I love breakfast. I mean… I LOVE breakfast. French toast stuffed with cream cheese, crispy salty hash browns, sausage, eggs… don’t get me started. We were told as kids that breakfast was the most important meal of the day. Why wouldn’t anyone rejoice at these words? But alas, as more research emerges, it is becoming more and more clear that, at least in the traditional sense, the old adage is only wishful thinking.
Despite my love for breakfast, I rarely eat during this time of day anymore.
When I was a kid, the debate was whether we should eat 3 square meals a day or eat light snacks throughout the day. It seems modern society has finally found an answer to this question: 3 meals a day PLUS snacks all day! We simply eat all.. day... long.
When we stay in a pattern of constant satiation, our entire body—especially our digestive system—becomes overworked. Our bodies expend more energy on processing food and not enough on detoxifying and healing. Under these conditions, the digestive system will eventually begin to function abnormally. Our bodies will produce too much insulin and cortisol (among many other things), leading to metabolic havoc and skyrocketing our chances of chronic illnesses such as cancer, diabetes, Alzheimer’s, heart disease, chronic pain, and obesity. The list goes on.
When we are constantly in a fed state, the body always has a surplus of glucose and adapts to use that as its primary source of energy. It also stores this excess glucose in the liver and muscles. This means when we need energy, we are going to use glucose from these tissues before we use any fat. This means less fat burning.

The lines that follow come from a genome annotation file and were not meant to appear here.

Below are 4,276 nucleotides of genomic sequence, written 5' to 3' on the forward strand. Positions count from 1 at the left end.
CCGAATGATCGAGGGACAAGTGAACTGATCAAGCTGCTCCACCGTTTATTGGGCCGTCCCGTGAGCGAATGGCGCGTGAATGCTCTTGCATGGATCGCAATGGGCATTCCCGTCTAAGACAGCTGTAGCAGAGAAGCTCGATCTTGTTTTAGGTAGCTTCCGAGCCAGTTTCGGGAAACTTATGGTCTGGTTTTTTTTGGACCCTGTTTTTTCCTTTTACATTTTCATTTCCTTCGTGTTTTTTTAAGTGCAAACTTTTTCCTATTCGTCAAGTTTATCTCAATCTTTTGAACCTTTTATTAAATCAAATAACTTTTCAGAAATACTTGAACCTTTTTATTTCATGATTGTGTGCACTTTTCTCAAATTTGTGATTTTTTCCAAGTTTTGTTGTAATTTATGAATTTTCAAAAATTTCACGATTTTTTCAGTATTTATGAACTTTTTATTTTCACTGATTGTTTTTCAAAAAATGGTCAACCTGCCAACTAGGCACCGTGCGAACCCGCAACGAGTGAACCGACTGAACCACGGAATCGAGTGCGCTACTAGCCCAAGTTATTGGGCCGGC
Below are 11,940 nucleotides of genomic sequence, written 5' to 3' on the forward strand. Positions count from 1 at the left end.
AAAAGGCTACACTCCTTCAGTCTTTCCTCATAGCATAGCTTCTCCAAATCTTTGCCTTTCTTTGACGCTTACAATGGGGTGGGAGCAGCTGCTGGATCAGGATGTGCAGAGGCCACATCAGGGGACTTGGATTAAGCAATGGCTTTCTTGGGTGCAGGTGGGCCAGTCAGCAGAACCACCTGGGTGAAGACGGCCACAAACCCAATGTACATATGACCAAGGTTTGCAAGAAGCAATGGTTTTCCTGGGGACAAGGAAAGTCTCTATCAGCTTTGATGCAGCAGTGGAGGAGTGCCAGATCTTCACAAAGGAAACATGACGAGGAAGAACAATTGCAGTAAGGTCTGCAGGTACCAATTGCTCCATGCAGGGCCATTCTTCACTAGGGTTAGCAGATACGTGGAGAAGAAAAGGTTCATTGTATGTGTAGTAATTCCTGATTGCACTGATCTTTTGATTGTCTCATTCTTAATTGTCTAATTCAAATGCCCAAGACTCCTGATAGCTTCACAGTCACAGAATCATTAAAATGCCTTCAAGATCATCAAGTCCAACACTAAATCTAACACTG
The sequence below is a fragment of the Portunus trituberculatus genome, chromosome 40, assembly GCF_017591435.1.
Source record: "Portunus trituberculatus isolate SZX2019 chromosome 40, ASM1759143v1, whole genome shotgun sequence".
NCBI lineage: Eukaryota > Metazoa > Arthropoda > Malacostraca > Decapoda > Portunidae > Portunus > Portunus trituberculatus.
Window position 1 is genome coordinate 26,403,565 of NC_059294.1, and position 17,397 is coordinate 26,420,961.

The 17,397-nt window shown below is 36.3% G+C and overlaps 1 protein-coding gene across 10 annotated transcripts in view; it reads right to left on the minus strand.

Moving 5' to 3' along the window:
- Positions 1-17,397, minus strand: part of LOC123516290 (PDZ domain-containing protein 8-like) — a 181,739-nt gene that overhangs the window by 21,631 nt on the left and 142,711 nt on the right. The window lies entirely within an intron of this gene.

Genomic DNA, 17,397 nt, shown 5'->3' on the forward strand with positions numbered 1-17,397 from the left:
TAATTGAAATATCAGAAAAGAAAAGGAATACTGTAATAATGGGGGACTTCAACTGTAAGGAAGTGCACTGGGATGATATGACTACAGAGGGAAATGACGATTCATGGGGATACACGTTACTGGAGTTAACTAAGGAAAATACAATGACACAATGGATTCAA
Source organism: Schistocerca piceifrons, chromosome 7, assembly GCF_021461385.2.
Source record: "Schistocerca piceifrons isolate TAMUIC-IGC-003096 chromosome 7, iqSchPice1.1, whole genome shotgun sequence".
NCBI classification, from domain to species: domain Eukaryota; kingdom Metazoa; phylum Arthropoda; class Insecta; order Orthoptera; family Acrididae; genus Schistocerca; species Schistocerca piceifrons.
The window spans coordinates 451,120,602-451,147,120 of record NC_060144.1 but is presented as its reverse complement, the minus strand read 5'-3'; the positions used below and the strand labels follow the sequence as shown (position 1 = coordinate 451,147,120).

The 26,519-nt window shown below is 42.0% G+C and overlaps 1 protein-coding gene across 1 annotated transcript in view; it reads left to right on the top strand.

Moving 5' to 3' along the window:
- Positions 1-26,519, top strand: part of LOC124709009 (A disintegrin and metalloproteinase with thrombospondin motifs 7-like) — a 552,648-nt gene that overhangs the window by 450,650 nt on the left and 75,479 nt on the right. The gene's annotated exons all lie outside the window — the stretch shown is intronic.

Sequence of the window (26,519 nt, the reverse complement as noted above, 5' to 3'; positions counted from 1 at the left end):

By simply changing WHEN we eat we can shift this balance and create a situation more conducive to use of fat as a primary energy source, which is much safer and closer to the way we were designed to function.
Intermittent Fasting helps the body reset its metabolic processing and shift back to using fat as a primary energy source. This results in a vast array of health benefits:
It's pretty simple, really. Just pick a time during a 24-hour period where you do not eat for 16 hours. It may sound extreme at first, but if you consider that a large chunk of your fasting period can be done while you are asleep it doesn’t seem so hard. I suggest 7 pm to 11 am the next day. This gives me the easiest window of conscious fast because it's either at the very end of the day or the first few hours of the morning. You can drink water, tea, or coffee during the fast. No creamers, sweeteners, etc. though.
When you are in a non-fasting period, you can eat whatever you want within reason. This doesn’t mean eating 3 meals worth of doughnuts and beer at 16 hours and 1 minute. You have to give your body good building blocks to use for repair. The detoxification happens during the fast, but the rebuilding occurs during the eating period. Obviously the better you eat, the better this will work! Low sugar, whole and unprocessed foods, lots of good fats and clean meats is a good place to start.
The following conditions may make intermittent fasting less suitable or even unsafe for you (consult your healthcare provider first!)
If you have ANY doubts, consult your healthcare provider to confirm this is a safe option for you.
Once feeling more normalized--combine with exercise, preferably challenging exercise--for a huge boost of healing power, energy, and body toning.
There is recent data to suggest that combining intermittent fasting with a keto-type diet may have synergistic benefits. Work on relaxation strategies such as meditation, journaling, and diaphragmatic breathing. Get enough quality sleep while fasting. Your body needs to rest!
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